Breastfeeding: How Long Is Too Long?

Mothers from Eastern Ukraine attend training on breastfeeding

Brooke A. Perry

MPH, RD, CLC

It was a cool September morning. Flipping the radio station on my drive into work, I happened across a talk show—on a local hip hop station of all places—and something caught my ear. As I listened, I realized they were discussing breastfeeding—more specifically breastfeeding into toddlerhood.

I listened for the rest of my commute and it got me thinking. I'm a huge advocate for breastfeeding during infancy until 12 months of age and understand the benefits of continued nursing until the age of 2, but I had no opinion or even background education about extended nursing. What are the benefits of extended breastfeeding?

Most of us have heard that "breast is best." Breast milk is a great source of nutrition, but it is so much more than just a food. Breast milk contains water, fat, proteins, carbohydrates, vitamins, minerals, and other necessary elements1. These nutrients double as anticancer agents, antibacterials, antivirals, as well as immune-boosters1.

Breast milk adapts to the needs of the baby and can provide immunoglobulins specific to the illness the baby has1. Due to these components of breast milk, there are several benefits to the infant and child. These include reduced risk for infections, childhood cancers, cardiovascular diseases, type 1 and 2 diabetes, obesity, dermatitis, asthma, sudden infant death syndrome (SIDS), and infant mortality2. Studies have shown that mothers who breastfeed also have a reduced risk for breast and ovarian cancer, type 2 diabetes, osteoporosis, and postpartum depression2. These benefits increase the longer a woman breastfeeds cumulatively across all children2.

Are there any enhanced benefits for a child to continue to breastfeed past 12 months? According to breastfeeding expert Amy Spangler in Breastfeeding: A Parent's Guide, breast milk can provide up to one-third of the calorie, protein, and calcium needs of a toddler3. This can be especially beneficial if the child is refusing to eat other foods due to illness. Spangler also found that toddler illnesses are shorter in duration due to breast milk continuing to create illness-specific antibodies3. Extended nursing also can provide comfort to the child and mother and assist with bonding3.

The research on extended nursing is just beginning. I was able to find only one possible negative to breastfeeding past age 1. In a meta-analysis, it was found that breastfeeding over the age of 1 year, as well as nocturnal feedings, was associated with an increase in dental cavities, likely due to inadequate oral hygiene4.

However, public opinion also plays a role when it comes to consequences of breastfeeding a toddler. In the US, the American Academy of Pediatrics recommends exclusive breastfeeding for the first 6 months of life and to continue for at least 12 months5. But in other countries, the World Health Organization recommends breastfeeding up to the age of 2 or beyond6.

With those recommendations in mind, what are the breastfeeding statistics? In the US, 81.1 percent of infants born had breastfeeding initiatived; 22.3 percent of infants at the age of 6 months are exclusively breastfed; and 30.7 percent of infants are breastfed at 12 months7. Globally—excluding the United States, Western Europe, and Australia—43 percent of infants at 6 months are exclusively breastfed; 74 percent of infants are breastfed at 12 months; and 46 percent are breastfed at 2 years8.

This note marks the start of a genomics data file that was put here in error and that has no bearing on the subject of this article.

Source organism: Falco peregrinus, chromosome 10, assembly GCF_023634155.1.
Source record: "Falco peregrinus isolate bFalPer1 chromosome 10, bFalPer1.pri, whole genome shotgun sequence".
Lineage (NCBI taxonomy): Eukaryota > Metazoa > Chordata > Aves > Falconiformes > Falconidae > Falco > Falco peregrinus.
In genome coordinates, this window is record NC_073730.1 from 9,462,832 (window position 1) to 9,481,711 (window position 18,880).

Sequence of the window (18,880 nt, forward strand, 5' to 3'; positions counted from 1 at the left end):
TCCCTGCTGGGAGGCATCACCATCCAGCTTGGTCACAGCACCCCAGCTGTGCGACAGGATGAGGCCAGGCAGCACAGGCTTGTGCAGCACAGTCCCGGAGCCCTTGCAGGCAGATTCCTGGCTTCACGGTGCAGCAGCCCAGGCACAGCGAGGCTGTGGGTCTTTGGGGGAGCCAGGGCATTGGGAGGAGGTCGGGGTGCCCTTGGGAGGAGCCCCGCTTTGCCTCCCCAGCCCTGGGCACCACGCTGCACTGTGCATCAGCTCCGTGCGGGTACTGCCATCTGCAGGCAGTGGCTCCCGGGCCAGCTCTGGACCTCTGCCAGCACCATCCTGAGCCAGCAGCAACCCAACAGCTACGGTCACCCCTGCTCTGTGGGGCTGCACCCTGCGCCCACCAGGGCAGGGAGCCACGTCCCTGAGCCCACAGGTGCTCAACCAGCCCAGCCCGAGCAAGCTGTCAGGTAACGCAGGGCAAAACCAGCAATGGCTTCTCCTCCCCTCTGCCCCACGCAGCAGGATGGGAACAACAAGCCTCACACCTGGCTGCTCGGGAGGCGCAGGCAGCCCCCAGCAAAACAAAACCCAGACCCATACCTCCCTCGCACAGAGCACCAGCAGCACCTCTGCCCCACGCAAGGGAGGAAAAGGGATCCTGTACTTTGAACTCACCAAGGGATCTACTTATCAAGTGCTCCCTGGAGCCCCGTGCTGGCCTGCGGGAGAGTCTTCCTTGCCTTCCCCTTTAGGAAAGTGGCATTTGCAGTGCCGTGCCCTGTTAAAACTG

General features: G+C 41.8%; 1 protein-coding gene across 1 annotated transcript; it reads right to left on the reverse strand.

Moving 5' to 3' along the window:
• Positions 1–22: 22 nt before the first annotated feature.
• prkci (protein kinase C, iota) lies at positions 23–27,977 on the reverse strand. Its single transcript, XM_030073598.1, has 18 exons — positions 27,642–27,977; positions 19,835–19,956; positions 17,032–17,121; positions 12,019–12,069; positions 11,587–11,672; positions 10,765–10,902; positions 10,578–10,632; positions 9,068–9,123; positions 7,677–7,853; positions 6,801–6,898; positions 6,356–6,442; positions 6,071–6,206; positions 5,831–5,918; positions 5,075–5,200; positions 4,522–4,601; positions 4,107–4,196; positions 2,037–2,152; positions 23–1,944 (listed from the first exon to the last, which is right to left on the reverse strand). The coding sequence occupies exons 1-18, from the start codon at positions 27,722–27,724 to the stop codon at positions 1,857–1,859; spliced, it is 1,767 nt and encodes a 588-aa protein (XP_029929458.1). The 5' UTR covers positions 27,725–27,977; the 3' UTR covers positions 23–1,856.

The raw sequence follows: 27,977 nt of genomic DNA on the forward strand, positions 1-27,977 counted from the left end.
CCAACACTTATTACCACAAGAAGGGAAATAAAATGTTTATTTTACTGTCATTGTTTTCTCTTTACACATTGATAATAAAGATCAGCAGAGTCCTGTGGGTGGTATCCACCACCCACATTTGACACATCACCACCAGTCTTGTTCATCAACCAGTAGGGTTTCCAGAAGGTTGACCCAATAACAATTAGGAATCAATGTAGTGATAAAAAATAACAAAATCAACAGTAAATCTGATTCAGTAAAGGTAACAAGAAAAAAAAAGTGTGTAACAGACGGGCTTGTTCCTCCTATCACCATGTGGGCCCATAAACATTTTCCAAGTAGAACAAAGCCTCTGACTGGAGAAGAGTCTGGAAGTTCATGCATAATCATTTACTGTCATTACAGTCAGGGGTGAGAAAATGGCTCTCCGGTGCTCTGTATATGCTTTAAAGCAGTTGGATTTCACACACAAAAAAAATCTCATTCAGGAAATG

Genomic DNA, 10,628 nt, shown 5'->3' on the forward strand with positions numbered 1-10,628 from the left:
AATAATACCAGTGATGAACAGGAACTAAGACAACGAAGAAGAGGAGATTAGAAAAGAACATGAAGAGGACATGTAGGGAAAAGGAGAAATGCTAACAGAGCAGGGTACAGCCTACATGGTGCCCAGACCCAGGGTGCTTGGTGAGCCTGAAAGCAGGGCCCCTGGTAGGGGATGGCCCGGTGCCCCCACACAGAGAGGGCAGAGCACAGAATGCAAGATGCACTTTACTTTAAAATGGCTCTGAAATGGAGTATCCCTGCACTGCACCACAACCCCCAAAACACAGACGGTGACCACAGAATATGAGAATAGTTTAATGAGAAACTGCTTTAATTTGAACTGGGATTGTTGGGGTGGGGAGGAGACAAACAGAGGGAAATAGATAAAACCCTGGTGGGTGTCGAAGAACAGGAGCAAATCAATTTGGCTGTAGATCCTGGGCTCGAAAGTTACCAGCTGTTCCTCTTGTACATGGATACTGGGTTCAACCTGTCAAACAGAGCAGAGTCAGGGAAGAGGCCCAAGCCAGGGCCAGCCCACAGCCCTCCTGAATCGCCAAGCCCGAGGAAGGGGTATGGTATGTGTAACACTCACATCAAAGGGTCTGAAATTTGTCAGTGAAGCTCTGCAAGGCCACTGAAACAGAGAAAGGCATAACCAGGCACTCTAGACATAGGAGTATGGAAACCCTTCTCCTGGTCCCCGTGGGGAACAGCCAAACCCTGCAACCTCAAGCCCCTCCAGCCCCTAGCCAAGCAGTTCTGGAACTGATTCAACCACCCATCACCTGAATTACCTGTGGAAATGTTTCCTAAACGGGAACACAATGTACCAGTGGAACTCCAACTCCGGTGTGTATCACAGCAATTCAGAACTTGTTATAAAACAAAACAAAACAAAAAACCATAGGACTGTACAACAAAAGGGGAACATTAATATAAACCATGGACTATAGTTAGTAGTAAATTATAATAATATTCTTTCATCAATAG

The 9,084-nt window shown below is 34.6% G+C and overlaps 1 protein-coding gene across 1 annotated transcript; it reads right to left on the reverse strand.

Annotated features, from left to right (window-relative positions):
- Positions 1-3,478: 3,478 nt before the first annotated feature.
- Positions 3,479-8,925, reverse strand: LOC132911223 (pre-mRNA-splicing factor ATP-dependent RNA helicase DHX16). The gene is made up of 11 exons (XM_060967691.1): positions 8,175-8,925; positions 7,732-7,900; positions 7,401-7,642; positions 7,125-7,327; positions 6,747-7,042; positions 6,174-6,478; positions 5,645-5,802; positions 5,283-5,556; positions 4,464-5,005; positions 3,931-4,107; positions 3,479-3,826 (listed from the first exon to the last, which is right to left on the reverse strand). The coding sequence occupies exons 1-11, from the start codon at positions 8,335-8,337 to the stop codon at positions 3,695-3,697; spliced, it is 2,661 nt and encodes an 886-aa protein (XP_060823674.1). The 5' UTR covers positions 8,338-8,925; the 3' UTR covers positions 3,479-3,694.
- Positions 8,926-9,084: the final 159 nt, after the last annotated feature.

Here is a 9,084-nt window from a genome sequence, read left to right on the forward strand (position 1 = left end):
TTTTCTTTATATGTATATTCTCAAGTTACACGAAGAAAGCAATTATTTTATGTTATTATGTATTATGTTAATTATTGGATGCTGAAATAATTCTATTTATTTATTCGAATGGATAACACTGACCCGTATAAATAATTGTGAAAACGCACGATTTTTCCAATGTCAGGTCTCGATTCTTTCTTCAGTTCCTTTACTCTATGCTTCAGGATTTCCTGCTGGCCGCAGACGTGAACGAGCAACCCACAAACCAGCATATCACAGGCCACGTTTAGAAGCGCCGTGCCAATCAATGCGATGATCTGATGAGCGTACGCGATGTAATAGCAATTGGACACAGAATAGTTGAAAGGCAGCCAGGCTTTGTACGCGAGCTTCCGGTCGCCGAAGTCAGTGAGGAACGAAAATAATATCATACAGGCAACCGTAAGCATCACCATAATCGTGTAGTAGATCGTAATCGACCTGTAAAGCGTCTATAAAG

Ultimately, my recommendation would be for a mother to breastfeed her baby for as long as she is able and willing. Although we cannot deny it plays a huge role, public opinion should not be a factor. All we can do is continue to push the envelope to make breastfeeding the norm. There are too many benefits to both mother and child to discourage breastfeed past infancy.

References

  1. Walker M. Breastfeeding Management for the Clinician: Using the Evidence. 3rd ed. Weston, Massachusetts: Jones & Bartlett Learning 2014.
  2. Ip S, Chung M, Raman G, et al. Breastfeeding and Maternal and Infant Health Outcomes in Developed Countries. Rockville (MD): Agency for Healthcare Research and Quality (US); 2007 Apr. (Evidence Reports/Technology Assessments, No. 153.) Internet: https://www.ncbi.nlm.nih.gov/books/NBK38337/ (accessed 19 September 2017)
  3. Spangler A. Breastfeeding: A Parent's Guide. 9th ed. United States: Amy Spangler, 2010.
  4. Victora CG, et al. Breastfeeding in the 21st century: epidemiology, mechanisms, and lifelong effect. Lancet, 2016. 387(10017): p. 475-90.
  5. American Academy of Pediatrics. Policy Statement: Breastfeeding and the Use of Human Milk. Pediatrics 2012; 129:e827-e841. Internet: http://pediatrics.aappublications.org/content/pediatrics/129/3/e827.full.pdf
  6. World Health Organization. WHO: Breastfeeding. Version current 2017. Internet: http://www.who.int/topics/breastfeeding/en/ (accessed 11 September 2017).
  7. Centers for Disease Control and Prevention: Division of Nutrition, Physical Activity, and Obesity.
  8. Breastfeeding Report Card: Progressing Toward National Breastfeeding Goals United States, 2016. CDC 2016.
  9. United Nations Children's Fund. From the First Hour of Life. UNICEF 2016.

About the Author

Brooke A. Perry, MPH, RD, CLC, is a registered dietitian coordinator at Genesee County Health Department Women, Infants, and Children and a certified lactation counselor. She is an alumna of University of Michigan School of Public Health Environmental Health Sciences specializing in Dietetics. Perry has a passion for breastfeeding and pediatric nutrition.

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